What is the initial regime of coalescence when two drops just touch at a point? This long-standing problem has proven formidable because of the smallness of the bridge that is required to connect the drops at the initial instant in any continuum simulation. Here, initial bridge radii, heights, and radii of curvature as small as 10−6, 10−12, and 10−18 are achieved, showing that coalescence always begins in a Stokes regime. The inertially limited viscous regime is shown to be a Taylor-Culick-like regime seen only when drops are initially separated by a finite distance.

[Phys. Rev. Fluids 5, 033608] Published Fri Mar 13, 2020

### Length of standing jumps along granular flows down smooth inclines

Author(s): Ségolène Méjean, François Guillard, Thierry Faug, and Itai Einav

Predicting the flows of dense granular media is still a challenging issue. Here, numerical discrete element method simulations are used to investigate the diversity of patterns within granular jumps that accompany height, velocity, and density discontinuities in gravity-driven free-surface flows. It is demonstrated that standing granular jumps can serve as a useful gauge for evaluating the dissipation mechanisms that govern the flowability of granular media.

[Phys. Rev. Fluids 5, 034303] Published Fri Mar 13, 2020

### Wave damping of a sloshing wave by an interacting turbulent vortex flow

Author(s): Francisco Reyes, Vicente Torrejón, and Claudio Falcón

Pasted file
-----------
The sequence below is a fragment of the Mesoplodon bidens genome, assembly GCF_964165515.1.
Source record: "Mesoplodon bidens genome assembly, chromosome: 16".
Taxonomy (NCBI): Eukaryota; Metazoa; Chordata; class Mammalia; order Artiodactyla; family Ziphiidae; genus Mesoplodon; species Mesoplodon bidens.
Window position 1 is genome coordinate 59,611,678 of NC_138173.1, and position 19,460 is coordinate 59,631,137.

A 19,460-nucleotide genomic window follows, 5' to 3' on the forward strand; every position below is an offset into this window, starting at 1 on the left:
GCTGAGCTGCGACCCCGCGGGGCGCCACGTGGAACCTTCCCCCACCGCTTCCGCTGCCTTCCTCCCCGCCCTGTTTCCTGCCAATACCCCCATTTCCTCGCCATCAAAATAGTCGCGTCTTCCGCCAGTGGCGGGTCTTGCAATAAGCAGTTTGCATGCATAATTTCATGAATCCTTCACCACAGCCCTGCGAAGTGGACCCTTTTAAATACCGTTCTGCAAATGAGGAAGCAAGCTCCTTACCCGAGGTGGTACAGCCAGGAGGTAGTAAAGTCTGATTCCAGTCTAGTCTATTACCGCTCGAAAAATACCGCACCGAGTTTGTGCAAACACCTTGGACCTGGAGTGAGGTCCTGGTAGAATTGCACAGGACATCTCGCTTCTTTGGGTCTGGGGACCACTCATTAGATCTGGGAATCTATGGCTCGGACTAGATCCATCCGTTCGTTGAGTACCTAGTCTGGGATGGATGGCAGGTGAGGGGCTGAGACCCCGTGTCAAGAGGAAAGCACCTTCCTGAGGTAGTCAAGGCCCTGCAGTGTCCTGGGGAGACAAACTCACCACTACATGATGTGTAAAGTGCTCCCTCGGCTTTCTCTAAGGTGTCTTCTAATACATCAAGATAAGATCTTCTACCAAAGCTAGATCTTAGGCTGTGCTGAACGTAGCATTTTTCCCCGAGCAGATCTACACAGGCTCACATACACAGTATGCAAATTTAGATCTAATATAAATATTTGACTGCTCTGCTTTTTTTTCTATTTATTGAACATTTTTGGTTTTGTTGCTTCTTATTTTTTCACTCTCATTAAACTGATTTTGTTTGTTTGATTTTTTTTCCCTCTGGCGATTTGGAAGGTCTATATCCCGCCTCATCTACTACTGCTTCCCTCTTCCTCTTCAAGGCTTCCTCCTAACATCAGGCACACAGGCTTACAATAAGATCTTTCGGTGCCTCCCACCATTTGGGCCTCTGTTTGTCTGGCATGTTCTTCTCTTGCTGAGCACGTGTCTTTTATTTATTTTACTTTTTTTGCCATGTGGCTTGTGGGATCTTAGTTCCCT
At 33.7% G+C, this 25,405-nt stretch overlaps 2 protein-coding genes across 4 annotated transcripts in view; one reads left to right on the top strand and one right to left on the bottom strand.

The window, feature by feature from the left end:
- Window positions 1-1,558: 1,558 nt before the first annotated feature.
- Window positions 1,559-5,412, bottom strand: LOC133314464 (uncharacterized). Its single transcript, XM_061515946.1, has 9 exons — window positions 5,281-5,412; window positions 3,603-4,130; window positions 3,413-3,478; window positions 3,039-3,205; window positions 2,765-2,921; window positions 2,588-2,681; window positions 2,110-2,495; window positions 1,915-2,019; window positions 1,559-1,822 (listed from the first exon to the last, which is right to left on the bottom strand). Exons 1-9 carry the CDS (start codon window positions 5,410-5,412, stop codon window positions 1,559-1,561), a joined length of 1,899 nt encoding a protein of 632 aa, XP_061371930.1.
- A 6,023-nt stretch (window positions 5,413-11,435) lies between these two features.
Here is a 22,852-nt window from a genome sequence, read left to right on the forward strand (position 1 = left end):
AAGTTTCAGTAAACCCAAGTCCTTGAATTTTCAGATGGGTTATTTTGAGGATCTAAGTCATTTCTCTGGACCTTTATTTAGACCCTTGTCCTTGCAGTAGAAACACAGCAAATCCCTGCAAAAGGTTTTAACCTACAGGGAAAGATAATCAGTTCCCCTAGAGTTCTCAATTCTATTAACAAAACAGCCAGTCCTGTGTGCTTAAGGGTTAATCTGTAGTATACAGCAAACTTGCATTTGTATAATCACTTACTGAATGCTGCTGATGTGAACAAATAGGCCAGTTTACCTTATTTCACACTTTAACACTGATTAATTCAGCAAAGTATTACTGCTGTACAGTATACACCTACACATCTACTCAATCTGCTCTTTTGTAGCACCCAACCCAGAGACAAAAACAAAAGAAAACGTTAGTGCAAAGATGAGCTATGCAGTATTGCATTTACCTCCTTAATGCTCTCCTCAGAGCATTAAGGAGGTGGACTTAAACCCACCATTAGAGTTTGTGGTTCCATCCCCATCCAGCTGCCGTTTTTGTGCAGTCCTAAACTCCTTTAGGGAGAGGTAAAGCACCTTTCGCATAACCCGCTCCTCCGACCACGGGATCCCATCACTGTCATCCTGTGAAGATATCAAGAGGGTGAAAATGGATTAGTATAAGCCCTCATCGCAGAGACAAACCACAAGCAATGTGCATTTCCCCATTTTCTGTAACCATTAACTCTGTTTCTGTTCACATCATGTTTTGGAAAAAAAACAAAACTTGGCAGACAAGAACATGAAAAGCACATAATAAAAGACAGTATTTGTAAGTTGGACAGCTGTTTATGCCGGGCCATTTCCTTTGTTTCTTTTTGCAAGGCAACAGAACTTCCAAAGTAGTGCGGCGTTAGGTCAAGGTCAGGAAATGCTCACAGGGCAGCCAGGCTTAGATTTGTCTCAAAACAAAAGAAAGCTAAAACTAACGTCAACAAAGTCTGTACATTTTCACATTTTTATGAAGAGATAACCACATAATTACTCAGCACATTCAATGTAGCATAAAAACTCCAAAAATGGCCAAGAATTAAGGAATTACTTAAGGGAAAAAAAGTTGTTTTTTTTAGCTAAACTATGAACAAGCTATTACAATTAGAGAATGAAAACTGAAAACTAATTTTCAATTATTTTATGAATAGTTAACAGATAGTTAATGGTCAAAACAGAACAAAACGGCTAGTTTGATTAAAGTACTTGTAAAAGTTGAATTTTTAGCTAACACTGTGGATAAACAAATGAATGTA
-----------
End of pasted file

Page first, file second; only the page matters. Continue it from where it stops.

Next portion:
We report on the enhancement of the hydrodynamic damping of gravity waves at the surface of a fluid layer as they interact with a turbulent vortex flow in a sloshing experiment. Gravity surface waves are excited by oscillating horizontally a square container holding our working fluid (water). At the...

[Phys. Rev. E 101, 033106] Published Thu Mar 12, 2020

### Deformable microswimmer in an external force field

Author(s): Mohd Suhail Rizvi, Philippe Peyla, Alexander Farutin, and Chaouqi Misbah

External forces, such as gravity, influence swimming microorganisms. For flagellar microorganisms, such as Chlamydomonas, gravitactic swimming has been attributed to back-heaviness. Using a simple bead-spring microswimmer model, we show that back-heaviness is not necessary for the gravitactic swimming of flagellar microorganisms. The hydrodynamic interaction among beads results in the alignment of swimming direction with external force. By modulating flagellar beating patterns a microorganism can also change its swimming direction. This understanding can aid in the design of robotic swimmers.

[Phys. Rev. Fluids 5, 033101] Published Thu Mar 12, 2020

### Erratum: “Non-Newtonian perspectives of pulsatile blood-analog flows in a 180° curved artery model” [Phys. Fluids 27, 071901 (2015)]

### Vortex-dynamical implications of nonmonotonic viscous dissipation of off-center droplet bouncing